Study of Ivacaftor in People with Gating Mutations: In
July 2012, Vertex initiated a Phase 3 study of ivacaftor in people with CF ages 6 and older who have at least one non-G551D CFTR gating mutation. Approximately 1 percent of people with CF in the United Stateshave at least one non-G551D gating mutation.
Study of Ivacaftor in People with Residual CFTR Function: Vertex
recently initiated a Phase 2 proof-of-concept study of ivacaftor in
people with clinical evidence of residual CFTR function. This is the
first study to evaluate the efficacy of ivacaftor based on a person's
clinical symptoms and characteristics, or phenotype, rather than
solely on their CFTR mutation, or genotype. Between 5 percent
and 10 percent of people with CF in
the United Stateshave residual CFTR function.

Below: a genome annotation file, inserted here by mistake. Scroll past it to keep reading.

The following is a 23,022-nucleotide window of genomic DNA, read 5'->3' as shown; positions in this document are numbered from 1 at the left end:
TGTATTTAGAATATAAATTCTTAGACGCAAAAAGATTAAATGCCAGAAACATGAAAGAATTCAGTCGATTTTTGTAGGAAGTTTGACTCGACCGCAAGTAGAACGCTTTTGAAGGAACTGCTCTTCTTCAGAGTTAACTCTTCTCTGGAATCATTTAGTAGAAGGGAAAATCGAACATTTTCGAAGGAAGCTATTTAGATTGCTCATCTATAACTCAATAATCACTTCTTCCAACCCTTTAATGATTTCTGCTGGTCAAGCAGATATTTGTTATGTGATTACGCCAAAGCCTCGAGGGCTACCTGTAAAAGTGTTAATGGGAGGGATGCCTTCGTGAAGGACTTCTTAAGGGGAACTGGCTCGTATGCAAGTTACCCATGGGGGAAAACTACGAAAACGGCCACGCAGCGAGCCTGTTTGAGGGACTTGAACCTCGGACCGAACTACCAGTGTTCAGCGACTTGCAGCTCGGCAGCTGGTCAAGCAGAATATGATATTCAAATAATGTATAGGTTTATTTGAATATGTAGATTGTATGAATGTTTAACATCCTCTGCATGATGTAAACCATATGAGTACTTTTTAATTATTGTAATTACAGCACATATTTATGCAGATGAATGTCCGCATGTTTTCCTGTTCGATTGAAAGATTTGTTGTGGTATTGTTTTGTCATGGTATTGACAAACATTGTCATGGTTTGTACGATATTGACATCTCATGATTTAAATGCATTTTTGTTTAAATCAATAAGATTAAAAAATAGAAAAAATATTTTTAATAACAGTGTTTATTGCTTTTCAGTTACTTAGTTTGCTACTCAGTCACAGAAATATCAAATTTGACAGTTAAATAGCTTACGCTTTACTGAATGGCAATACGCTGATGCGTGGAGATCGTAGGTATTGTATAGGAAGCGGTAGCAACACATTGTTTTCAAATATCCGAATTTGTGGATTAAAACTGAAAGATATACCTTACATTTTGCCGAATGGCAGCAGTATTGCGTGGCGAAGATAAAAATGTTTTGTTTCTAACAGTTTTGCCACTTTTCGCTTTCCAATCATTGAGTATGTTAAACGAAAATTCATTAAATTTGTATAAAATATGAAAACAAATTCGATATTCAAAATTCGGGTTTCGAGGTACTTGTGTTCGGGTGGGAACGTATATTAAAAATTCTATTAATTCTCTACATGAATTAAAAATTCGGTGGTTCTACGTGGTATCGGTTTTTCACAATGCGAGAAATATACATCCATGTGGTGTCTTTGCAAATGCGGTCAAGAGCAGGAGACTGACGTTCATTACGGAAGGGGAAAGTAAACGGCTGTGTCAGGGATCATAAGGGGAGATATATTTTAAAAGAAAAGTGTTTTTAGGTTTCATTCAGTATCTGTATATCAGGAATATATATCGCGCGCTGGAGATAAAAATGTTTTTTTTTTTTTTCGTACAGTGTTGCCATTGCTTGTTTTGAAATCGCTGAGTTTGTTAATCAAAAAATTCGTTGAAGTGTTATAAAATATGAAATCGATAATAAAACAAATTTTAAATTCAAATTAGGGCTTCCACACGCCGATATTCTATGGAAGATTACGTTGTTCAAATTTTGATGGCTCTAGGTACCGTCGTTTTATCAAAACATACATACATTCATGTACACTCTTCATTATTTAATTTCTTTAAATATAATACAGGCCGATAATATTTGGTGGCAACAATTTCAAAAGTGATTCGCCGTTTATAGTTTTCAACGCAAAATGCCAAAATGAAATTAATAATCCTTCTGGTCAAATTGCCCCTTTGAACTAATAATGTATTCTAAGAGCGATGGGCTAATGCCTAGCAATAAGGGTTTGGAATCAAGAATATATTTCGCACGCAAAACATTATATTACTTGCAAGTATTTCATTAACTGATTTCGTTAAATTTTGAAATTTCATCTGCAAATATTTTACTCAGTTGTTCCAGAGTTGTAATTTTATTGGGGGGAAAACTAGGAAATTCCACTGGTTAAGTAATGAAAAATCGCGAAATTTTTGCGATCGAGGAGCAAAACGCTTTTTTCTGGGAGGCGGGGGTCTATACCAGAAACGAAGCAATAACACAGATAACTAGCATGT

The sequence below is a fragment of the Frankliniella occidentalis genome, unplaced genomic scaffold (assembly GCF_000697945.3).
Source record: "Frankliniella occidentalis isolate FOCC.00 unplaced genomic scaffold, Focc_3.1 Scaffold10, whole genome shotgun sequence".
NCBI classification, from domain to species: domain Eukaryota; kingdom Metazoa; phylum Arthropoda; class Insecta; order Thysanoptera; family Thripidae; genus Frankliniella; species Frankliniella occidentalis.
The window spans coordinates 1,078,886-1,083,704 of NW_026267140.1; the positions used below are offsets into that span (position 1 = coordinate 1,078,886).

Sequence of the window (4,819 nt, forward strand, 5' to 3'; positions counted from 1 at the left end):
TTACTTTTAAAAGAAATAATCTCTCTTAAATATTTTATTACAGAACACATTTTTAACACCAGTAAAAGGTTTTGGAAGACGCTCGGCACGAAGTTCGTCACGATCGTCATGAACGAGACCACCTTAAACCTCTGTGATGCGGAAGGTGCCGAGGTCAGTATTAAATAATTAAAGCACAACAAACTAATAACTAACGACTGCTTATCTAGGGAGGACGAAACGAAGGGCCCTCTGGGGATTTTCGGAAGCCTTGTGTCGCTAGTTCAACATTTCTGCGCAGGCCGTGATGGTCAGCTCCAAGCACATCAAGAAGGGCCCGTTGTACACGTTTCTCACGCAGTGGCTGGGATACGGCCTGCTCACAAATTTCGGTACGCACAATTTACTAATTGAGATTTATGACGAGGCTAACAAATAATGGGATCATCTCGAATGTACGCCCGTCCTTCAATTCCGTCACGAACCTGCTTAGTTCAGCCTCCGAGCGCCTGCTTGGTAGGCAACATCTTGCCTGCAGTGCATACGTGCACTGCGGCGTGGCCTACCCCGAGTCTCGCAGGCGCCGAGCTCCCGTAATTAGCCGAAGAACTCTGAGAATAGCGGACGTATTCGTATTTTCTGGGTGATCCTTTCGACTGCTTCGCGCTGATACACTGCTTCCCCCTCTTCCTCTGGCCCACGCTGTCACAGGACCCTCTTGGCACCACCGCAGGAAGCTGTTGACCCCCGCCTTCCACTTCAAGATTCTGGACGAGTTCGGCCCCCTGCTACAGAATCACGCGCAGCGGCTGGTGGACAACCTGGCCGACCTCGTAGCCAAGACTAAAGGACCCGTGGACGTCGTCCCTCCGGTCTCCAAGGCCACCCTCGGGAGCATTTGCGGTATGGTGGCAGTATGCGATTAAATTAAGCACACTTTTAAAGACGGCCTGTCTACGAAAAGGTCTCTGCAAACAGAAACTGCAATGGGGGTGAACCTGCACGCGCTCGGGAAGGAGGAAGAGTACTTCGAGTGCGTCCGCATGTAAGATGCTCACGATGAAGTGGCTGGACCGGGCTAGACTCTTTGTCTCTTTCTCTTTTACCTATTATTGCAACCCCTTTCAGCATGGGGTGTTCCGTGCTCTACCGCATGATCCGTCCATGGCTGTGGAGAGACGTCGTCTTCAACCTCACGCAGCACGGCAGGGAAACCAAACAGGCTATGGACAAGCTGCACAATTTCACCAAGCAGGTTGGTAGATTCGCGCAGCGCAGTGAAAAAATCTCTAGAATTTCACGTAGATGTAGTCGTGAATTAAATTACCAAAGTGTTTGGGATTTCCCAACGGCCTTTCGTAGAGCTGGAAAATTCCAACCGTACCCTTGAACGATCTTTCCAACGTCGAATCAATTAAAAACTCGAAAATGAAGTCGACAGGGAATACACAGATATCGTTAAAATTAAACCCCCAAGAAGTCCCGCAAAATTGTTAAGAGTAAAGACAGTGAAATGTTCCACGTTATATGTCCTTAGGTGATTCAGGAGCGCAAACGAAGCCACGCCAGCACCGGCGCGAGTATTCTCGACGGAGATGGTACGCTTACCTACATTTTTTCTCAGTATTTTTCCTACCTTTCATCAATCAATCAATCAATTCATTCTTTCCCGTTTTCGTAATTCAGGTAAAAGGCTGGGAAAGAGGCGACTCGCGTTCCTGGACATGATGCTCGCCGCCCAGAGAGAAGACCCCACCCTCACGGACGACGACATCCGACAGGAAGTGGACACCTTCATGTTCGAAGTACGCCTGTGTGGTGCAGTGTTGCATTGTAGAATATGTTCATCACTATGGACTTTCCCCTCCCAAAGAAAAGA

- Study of Ivacaftor in Children Ages 2 to 5: Vertex recently initiated a Phase 3 study of ivacaftor in children with CF ages 2 to 5 who have a gating mutation.
"KALYDECO was approved less than ten months ago in the U.S., and since
then, the majority of eligible patients have started treatment. We also
recently received approval in
Combination Treatment for People with the Most Common Mutation, F508del
- Study of VX-661 and Ivacaftor in People with the F508del Mutation: A Phase 2 study of VX-661 in combination with ivacaftor is underway in people with two copies of the F508del mutation. Final data from this study are expected in 2013.
- Part 3 (Cohort 3) of VX-809 and Ivacaftor Study: Enrollment is complete in the third part of the Phase 2 study of VX-809 alone and in combination with ivacaftor. Part 3 of this study is evaluating the pharmacokinetics, safety and tolerability of a twice-daily (q12h) combination of VX-809 (400mg) and ivacaftor (250mg). Vertex expects to use data from this part of the study to support the pivotal program for VX-809 and ivacaftor.
Continued Productivity in
Multiple Vertex and other scientific presentations at NACFC are focused
on the use of CFTR correctors to treat the underlying cause of CF.
Vertex has an active and ongoing research program that has identified
next-generation correctors. This research is being conducted as part of